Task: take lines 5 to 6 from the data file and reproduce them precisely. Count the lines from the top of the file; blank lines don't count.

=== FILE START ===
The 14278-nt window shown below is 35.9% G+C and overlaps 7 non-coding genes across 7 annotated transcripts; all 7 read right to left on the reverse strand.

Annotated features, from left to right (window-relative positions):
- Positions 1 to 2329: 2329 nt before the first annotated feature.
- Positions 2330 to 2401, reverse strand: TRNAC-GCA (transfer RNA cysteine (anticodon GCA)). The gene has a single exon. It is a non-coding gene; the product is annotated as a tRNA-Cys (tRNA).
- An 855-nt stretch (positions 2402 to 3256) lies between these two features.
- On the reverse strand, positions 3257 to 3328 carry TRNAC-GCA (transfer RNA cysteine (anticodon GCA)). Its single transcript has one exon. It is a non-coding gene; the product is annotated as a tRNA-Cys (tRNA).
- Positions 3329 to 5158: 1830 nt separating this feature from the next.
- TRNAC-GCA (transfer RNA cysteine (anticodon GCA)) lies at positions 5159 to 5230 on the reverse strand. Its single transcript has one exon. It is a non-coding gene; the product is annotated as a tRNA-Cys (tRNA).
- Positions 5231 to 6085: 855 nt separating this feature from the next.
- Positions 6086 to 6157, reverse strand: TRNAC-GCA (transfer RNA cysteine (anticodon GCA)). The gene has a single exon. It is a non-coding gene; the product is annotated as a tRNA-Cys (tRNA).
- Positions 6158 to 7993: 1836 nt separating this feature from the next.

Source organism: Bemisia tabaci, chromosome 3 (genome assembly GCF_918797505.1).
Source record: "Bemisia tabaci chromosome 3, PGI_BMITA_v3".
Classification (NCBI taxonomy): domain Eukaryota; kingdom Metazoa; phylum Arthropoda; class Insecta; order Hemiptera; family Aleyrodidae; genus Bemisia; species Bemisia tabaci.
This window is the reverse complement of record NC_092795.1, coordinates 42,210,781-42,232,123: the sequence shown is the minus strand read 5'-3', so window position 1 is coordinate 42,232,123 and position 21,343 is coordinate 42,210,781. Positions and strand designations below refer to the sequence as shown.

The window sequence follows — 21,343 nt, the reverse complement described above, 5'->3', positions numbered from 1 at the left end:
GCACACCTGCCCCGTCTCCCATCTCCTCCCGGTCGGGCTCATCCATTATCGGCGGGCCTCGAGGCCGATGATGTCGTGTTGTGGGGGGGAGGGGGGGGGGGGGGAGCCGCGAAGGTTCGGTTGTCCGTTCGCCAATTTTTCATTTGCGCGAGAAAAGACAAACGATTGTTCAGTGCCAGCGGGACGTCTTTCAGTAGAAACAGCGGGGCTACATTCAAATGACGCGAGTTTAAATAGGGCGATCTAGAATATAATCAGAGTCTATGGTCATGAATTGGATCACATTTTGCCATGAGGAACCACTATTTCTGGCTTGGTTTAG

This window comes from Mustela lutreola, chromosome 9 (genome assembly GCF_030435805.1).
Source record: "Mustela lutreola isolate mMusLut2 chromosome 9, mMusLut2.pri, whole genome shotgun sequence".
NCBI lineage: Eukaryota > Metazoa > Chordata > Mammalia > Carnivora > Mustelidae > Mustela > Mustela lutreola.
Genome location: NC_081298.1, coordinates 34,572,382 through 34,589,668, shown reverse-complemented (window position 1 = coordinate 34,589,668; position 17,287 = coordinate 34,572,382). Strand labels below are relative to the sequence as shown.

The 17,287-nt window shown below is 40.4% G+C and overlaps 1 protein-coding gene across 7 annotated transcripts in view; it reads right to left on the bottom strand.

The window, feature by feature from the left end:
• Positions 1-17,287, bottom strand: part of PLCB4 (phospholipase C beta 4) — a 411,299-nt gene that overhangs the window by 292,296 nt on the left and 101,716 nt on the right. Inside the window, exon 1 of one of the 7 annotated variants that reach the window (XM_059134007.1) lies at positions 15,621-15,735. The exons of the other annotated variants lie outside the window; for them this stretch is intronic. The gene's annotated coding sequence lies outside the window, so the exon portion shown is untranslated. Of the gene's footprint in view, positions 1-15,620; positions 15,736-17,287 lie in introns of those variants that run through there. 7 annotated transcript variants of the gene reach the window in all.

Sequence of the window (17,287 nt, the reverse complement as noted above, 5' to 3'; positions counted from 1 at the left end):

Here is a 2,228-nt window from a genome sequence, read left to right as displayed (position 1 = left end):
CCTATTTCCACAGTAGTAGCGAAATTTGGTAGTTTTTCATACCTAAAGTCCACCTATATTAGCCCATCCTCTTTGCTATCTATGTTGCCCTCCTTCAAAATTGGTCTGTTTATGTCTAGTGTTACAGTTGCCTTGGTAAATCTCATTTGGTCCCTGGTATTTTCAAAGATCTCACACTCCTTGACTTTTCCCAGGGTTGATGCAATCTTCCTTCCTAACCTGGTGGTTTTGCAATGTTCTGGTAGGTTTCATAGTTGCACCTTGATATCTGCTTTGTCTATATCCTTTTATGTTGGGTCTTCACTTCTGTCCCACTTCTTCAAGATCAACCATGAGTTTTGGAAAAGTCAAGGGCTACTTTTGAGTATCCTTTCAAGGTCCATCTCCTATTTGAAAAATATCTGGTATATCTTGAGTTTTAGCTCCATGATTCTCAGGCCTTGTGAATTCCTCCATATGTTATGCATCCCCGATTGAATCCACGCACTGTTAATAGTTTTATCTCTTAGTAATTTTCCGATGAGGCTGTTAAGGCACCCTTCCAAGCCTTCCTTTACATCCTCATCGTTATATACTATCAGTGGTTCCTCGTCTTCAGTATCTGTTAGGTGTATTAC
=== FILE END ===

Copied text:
- An 855-nt stretch (positions 2402 to 3256) lies between these two features.
- On the reverse strand, positions 3257 to 3328 carry TRNAC-GCA (transfer RNA cysteine (anticodon GCA)). Its single transcript has one exon. It is a non-coding gene; the product is annotated as a tRNA-Cys (tRNA).